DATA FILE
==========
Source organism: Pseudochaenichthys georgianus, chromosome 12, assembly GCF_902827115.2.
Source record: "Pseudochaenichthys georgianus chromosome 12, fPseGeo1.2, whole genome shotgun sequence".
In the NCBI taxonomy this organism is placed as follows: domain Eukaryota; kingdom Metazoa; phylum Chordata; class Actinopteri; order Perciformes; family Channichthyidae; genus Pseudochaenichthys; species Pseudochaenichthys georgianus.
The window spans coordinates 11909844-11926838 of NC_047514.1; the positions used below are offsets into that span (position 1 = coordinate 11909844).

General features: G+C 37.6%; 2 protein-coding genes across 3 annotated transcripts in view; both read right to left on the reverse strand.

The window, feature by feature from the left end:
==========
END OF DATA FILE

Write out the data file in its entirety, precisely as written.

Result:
Source organism: Pseudochaenichthys georgianus, chromosome 12, assembly GCF_902827115.2.
Source record: "Pseudochaenichthys georgianus chromosome 12, fPseGeo1.2, whole genome shotgun sequence".
In the NCBI taxonomy this organism is placed as follows: domain Eukaryota; kingdom Metazoa; phylum Chordata; class Actinopteri; order Perciformes; family Channichthyidae; genus Pseudochaenichthys; species Pseudochaenichthys georgianus.
The window spans coordinates 11909844-11926838 of NC_047514.1; the positions used below are offsets into that span (position 1 = coordinate 11909844).

General features: G+C 37.6%; 2 protein-coding genes across 3 annotated transcripts in view; both read right to left on the reverse strand.

The window, feature by feature from the left end: